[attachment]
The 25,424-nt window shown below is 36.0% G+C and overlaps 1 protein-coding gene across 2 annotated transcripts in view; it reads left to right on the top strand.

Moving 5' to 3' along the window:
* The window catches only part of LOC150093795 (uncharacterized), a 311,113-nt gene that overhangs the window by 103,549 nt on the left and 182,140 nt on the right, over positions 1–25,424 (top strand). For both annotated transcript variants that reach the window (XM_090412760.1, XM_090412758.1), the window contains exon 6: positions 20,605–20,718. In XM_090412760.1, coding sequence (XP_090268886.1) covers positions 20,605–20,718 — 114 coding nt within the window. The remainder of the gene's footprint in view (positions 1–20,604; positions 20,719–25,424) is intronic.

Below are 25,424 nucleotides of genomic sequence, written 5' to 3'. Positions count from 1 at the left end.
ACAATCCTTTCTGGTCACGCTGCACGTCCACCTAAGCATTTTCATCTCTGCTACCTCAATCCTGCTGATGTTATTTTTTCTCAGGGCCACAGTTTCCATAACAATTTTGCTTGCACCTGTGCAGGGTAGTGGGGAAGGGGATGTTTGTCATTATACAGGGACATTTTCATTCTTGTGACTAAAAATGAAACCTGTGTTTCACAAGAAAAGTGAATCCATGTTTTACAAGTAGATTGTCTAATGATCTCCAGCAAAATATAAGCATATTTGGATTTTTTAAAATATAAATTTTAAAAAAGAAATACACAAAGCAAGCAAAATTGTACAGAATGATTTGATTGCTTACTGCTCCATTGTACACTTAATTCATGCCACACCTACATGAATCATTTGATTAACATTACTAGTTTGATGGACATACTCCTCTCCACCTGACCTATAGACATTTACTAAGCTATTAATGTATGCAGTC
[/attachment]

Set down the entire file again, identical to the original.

The 25,424-nt window shown below is 36.0% G+C and overlaps 1 protein-coding gene across 2 annotated transcripts in view; it reads left to right on the top strand.

Moving 5' to 3' along the window:
* The window catches only part of LOC150093795 (uncharacterized), a 311,113-nt gene that overhangs the window by 103,549 nt on the left and 182,140 nt on the right, over positions 1–25,424 (top strand). For both annotated transcript variants that reach the window (XM_090412760.1, XM_090412758.1), the window contains exon 6: positions 20,605–20,718. In XM_090412760.1, coding sequence (XP_090268886.1) covers positions 20,605–20,718 — 114 coding nt within the window. The remainder of the gene's footprint in view (positions 1–20,604; positions 20,719–25,424) is intronic.

Below are 25,424 nucleotides of genomic sequence, written 5' to 3'. Positions count from 1 at the left end.
ACAATCCTTTCTGGTCACGCTGCACGTCCACCTAAGCATTTTCATCTCTGCTACCTCAATCCTGCTGATGTTATTTTTTCTCAGGGCCACAGTTTCCATAACAATTTTGCTTGCACCTGTGCAGGGTAGTGGGGAAGGGGATGTTTGTCATTATACAGGGACATTTTCATTCTTGTGACTAAAAATGAAACCTGTGTTTCACAAGAAAAGTGAATCCATGTTTTACAAGTAGATTGTCTAATGATCTCCAGCAAAATATAAGCATATTTGGATTTTTTAAAATATAAATTTTAAAAAAGAAATACACAAAGCAAGCAAAATTGTACAGAATGATTTGATTGCTTACTGCTCCATTGTACACTTAATTCATGCCACACCTACATGAATCATTTGATTAACATTACTAGTTTGATGGACATACTCCTCTCCACCTGACCTATAGACATTTACTAAGCTATTAATGTATGCAGTC